The race, sanctioned by the Sailing Watermelon Racing Authority, headquartered until recently under an Australian Pine tree in the back yard of the club, has few rules other than all vessels must be powered by natural wind only. Gas cartridges, helium balloons, electric fans and race-trained pulling fish are specifically excluded as propulsion sources.

Due to the nature of watermelons and the summer heat of Florida vessels cannot be constructed more than 24 hours before the race to maintain efficient hull shape. Watermelons are selected with great care to assure the best hull shape.

One competitor this year travelled hundreds of miles in this quest, however most haunted local purveyors for days searching for a melon with the perfect hull shape. Rumors that watermelon racing enthusiasts construct molds to grow their own melons have not been proven true.

The twin masted HideAway started slow in the down wind race then deftly spun on her beam ends to avoid a collision with a gaggle of other craft to quickly gain the lead which she did not relinquish until crossing the finish line floundering immediately thereafter.

"I used a semi-dihedral sail plan with twin masts set on a flying arch and hull mounted booms” Explained the Race Design Manager for the HideAways to the Local Press Reporter on the scene. “The absence of a keel gave the vessel its ability to maneuver away from the fleet and the spinning dance down wind gave spectators a sight”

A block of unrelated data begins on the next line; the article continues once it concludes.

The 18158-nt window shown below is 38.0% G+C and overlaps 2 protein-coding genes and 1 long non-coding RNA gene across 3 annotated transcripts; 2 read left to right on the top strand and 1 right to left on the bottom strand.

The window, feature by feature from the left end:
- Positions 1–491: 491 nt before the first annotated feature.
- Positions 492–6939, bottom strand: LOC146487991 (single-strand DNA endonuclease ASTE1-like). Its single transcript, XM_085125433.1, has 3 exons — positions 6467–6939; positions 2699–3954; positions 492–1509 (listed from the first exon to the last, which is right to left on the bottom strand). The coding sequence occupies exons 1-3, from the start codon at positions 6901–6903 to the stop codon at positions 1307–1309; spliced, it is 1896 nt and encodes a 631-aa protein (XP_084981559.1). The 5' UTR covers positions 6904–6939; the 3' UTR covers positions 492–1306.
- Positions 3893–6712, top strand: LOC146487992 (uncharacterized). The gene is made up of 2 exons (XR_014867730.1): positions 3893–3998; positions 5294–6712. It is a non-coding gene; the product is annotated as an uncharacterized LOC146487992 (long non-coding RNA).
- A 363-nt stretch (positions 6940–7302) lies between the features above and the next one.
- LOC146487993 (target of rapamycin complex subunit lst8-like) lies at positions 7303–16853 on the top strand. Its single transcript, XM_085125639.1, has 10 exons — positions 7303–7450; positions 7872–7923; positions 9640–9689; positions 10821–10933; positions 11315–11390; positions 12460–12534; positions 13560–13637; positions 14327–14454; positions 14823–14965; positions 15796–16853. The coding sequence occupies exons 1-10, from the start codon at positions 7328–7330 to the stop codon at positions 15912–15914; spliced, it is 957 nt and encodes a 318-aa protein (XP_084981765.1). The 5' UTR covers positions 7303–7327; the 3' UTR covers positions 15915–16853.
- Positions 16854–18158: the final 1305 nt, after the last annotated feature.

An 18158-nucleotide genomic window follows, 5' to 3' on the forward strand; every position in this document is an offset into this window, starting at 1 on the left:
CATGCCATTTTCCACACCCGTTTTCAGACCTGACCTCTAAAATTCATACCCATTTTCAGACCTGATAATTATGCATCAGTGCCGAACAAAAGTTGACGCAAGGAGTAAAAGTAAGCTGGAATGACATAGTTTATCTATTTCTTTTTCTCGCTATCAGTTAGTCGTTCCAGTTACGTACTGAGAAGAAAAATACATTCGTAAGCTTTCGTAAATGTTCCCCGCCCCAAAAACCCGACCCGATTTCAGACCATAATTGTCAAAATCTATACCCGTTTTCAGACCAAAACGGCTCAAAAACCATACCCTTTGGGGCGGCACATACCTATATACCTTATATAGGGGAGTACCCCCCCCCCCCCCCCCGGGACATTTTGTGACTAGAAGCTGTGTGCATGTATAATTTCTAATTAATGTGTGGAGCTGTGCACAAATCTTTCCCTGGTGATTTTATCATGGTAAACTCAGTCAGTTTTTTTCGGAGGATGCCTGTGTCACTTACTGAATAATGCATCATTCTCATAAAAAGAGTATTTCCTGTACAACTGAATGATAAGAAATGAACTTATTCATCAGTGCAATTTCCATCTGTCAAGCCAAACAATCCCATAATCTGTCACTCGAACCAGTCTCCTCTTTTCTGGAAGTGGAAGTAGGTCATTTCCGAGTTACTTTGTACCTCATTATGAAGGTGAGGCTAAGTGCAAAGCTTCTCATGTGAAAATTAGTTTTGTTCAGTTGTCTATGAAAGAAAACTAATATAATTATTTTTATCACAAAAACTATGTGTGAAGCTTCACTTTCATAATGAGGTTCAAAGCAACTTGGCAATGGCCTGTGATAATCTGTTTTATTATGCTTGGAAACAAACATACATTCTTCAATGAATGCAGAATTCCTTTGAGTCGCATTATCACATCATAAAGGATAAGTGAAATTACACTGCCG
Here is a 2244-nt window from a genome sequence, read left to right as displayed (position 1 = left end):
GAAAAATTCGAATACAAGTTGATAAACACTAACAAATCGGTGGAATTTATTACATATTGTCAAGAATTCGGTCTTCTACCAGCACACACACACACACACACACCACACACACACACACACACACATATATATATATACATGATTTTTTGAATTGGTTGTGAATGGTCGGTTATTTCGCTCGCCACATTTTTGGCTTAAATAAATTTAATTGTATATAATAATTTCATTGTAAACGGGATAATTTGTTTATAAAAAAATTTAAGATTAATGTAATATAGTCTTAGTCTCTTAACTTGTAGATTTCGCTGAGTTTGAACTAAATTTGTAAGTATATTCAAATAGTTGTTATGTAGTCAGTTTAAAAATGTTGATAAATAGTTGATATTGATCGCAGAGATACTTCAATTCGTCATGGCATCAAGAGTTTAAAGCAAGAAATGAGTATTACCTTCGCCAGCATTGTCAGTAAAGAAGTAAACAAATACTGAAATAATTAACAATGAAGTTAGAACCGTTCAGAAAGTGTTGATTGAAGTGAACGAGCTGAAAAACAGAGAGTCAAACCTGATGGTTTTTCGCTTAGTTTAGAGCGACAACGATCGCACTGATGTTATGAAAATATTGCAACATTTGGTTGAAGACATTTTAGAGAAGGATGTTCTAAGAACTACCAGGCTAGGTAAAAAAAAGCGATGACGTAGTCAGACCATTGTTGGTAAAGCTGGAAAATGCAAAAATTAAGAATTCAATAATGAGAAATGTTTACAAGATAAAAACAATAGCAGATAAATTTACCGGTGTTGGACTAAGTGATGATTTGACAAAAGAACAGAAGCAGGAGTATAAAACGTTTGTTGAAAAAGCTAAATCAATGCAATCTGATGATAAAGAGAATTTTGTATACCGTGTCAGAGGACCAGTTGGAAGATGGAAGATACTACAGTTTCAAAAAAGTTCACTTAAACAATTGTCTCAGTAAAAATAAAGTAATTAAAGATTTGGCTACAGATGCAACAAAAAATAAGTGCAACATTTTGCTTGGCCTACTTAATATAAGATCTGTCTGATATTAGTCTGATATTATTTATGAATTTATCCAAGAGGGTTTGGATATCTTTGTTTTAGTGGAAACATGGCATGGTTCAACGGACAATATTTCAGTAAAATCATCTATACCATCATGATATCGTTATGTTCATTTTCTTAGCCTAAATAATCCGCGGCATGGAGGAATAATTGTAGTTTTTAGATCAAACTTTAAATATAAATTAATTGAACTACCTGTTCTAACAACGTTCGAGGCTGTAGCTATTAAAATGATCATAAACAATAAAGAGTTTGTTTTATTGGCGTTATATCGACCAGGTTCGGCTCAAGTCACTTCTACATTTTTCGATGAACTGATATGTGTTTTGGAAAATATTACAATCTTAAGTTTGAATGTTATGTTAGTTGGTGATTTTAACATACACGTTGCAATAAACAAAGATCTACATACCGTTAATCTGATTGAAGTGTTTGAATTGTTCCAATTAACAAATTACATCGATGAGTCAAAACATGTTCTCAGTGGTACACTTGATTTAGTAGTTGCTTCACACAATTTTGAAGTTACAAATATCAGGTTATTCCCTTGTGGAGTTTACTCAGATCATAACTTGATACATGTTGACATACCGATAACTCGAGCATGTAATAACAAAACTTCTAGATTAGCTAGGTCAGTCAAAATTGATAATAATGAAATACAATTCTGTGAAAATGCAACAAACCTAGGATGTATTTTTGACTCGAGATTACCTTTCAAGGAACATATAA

"It looked like a spinning top" The Local Press Reporter reported

"But we won" R.D.M.

"Your sails are not a true dihedral" Stated a local famous yacht designer

"But we won" R.D.M.

"You had no keel" the Porch Committe declared "and it didn't sail straight"

"It's a sailing watermelon what does is matter?" explained the Race Design Manager
"Besides we won"
Editors' Note: The last win the HideAways posted was 2nd overall in the Hutchins Compac Regatta of 1998.
Follow The Adventures of the HideAways on video at SVHideAway

Saturday, July 10, 2010

Welcome Aboard the SV HideAway

Join us on the SV HideAway as we explore Florida's West Coast searching for treasure and enlightenment aboard a 23' Compac sail boat - An adventure in itself . . . .

We seek to capture the essence of sailing, how to plan a cruise, what to do when something breaks, the stresses and the joys of the sport, the technical aspects of entering a port of call recorded live as it occurs.

You will hear and see what really happens aboard a small cruising sailboat as well as at our ports of call all without getting wet although you may want to keep a spray bottle of water handy for use at the appropriate moments.

So climb aboard the SV HideAway and let's go sailing